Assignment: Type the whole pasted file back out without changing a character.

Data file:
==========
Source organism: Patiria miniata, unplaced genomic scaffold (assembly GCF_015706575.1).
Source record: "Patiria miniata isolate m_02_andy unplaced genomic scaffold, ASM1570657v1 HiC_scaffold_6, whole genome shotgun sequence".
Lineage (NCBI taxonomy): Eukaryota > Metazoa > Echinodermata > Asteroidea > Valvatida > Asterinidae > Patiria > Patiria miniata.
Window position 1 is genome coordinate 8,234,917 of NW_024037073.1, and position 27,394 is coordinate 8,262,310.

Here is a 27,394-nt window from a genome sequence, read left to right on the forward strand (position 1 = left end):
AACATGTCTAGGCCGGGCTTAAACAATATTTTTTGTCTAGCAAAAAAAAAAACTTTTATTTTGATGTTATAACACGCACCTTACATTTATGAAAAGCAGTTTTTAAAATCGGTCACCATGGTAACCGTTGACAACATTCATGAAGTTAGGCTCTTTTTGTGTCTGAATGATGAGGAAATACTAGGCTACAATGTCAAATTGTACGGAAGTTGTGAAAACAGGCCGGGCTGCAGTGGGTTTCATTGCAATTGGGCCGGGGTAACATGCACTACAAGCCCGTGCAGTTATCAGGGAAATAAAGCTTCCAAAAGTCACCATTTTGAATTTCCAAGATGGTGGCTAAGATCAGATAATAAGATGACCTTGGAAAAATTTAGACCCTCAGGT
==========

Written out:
Source organism: Patiria miniata, unplaced genomic scaffold (assembly GCF_015706575.1).
Source record: "Patiria miniata isolate m_02_andy unplaced genomic scaffold, ASM1570657v1 HiC_scaffold_6, whole genome shotgun sequence".
Lineage (NCBI taxonomy): Eukaryota > Metazoa > Echinodermata > Asteroidea > Valvatida > Asterinidae > Patiria > Patiria miniata.
Window position 1 is genome coordinate 8,234,917 of NW_024037073.1, and position 27,394 is coordinate 8,262,310.

Here is a 27,394-nt window from a genome sequence, read left to right on the forward strand (position 1 = left end):
AACATGTCTAGGCCGGGCTTAAACAATATTTTTTGTCTAGCAAAAAAAAAAACTTTTATTTTGATGTTATAACACGCACCTTACATTTATGAAAAGCAGTTTTTAAAATCGGTCACCATGGTAACCGTTGACAACATTCATGAAGTTAGGCTCTTTTTGTGTCTGAATGATGAGGAAATACTAGGCTACAATGTCAAATTGTACGGAAGTTGTGAAAACAGGCCGGGCTGCAGTGGGTTTCATTGCAATTGGGCCGGGGTAACATGCACTACAAGCCCGTGCAGTTATCAGGGAAATAAAGCTTCCAAAAGTCACCATTTTGAATTTCCAAGATGGTGGCTAAGATCAGATAATAAGATGACCTTGGAAAAATTTAGACCCTCAGGT